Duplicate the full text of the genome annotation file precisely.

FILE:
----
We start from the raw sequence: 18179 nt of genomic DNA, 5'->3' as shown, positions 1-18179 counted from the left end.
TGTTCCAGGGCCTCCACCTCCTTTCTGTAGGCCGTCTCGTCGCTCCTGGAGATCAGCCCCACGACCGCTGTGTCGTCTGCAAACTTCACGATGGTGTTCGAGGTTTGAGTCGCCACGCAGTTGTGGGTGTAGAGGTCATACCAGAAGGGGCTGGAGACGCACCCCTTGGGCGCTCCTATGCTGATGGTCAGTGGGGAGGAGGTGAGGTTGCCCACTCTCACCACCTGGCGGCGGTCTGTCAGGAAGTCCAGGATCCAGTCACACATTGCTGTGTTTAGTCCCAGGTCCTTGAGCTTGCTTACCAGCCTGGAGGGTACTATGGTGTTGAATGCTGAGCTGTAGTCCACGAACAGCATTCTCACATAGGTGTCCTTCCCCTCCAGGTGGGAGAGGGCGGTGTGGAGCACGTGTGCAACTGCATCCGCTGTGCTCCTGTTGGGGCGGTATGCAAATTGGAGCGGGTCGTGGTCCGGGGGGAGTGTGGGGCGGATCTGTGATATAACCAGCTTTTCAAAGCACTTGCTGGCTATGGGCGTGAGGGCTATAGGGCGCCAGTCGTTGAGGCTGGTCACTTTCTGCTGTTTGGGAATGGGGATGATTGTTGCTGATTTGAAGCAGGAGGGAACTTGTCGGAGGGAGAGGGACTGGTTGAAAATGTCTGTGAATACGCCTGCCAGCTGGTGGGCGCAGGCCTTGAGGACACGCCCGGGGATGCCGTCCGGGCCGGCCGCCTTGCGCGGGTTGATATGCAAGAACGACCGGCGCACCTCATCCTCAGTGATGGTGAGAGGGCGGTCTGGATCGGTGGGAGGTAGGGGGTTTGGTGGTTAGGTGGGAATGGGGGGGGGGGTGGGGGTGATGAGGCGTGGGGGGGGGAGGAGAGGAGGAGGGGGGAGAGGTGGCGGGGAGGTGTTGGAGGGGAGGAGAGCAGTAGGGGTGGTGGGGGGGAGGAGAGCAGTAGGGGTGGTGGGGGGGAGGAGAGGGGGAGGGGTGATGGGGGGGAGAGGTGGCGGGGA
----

We start from the raw sequence: 18179 nt of genomic DNA, 5'->3' as shown, positions 1-18179 counted from the left end.
TGTTCCAGGGCCTCCACCTCCTTTCTGTAGGCCGTCTCGTCGCTCCTGGAGATCAGCCCCACGACCGCTGTGTCGTCTGCAAACTTCACGATGGTGTTCGAGGTTTGAGTCGCCACGCAGTTGTGGGTGTAGAGGTCATACCAGAAGGGGCTGGAGACGCACCCCTTGGGCGCTCCTATGCTGATGGTCAGTGGGGAGGAGGTGAGGTTGCCCACTCTCACCACCTGGCGGCGGTCTGTCAGGAAGTCCAGGATCCAGTCACACATTGCTGTGTTTAGTCCCAGGTCCTTGAGCTTGCTTACCAGCCTGGAGGGTACTATGGTGTTGAATGCTGAGCTGTAGTCCACGAACAGCATTCTCACATAGGTGTCCTTCCCCTCCAGGTGGGAGAGGGCGGTGTGGAGCACGTGTGCAACTGCATCCGCTGTGCTCCTGTTGGGGCGGTATGCAAATTGGAGCGGGTCGTGGTCCGGGGGGAGTGTGGGGCGGATCTGTGATATAACCAGCTTTTCAAAGCACTTGCTGGCTATGGGCGTGAGGGCTATAGGGCGCCAGTCGTTGAGGCTGGTCACTTTCTGCTGTTTGGGAATGGGGATGATTGTTGCTGATTTGAAGCAGGAGGGAACTTGTCGGAGGGAGAGGGACTGGTTGAAAATGTCTGTGAATACGCCTGCCAGCTGGTGGGCGCAGGCCTTGAGGACACGCCCGGGGATGCCGTCCGGGCCGGCCGCCTTGCGCGGGTTGATATGCAAGAACGACCGGCGCACCTCATCCTCAGTGATGGTGAGAGGGCGGTCTGGATCGGTGGGAGGTAGGGGGTTTGGTGGTTAGGTGGGAATGGGGGGGGGGGTGGGGGTGATGAGGCGTGGGGGGGGGAGGAGAGGAGGAGGGGGGAGAGGTGGCGGGGAGGTGTTGGAGGGGAGGAGAGCAGTAGGGGTGGTGGGGGGGAGGAGAGCAGTAGGGGTGGTGGGGGGGAGGAGAGGGGGAGGGGTGATGGGGGGGAGAGGTGGCGGGGA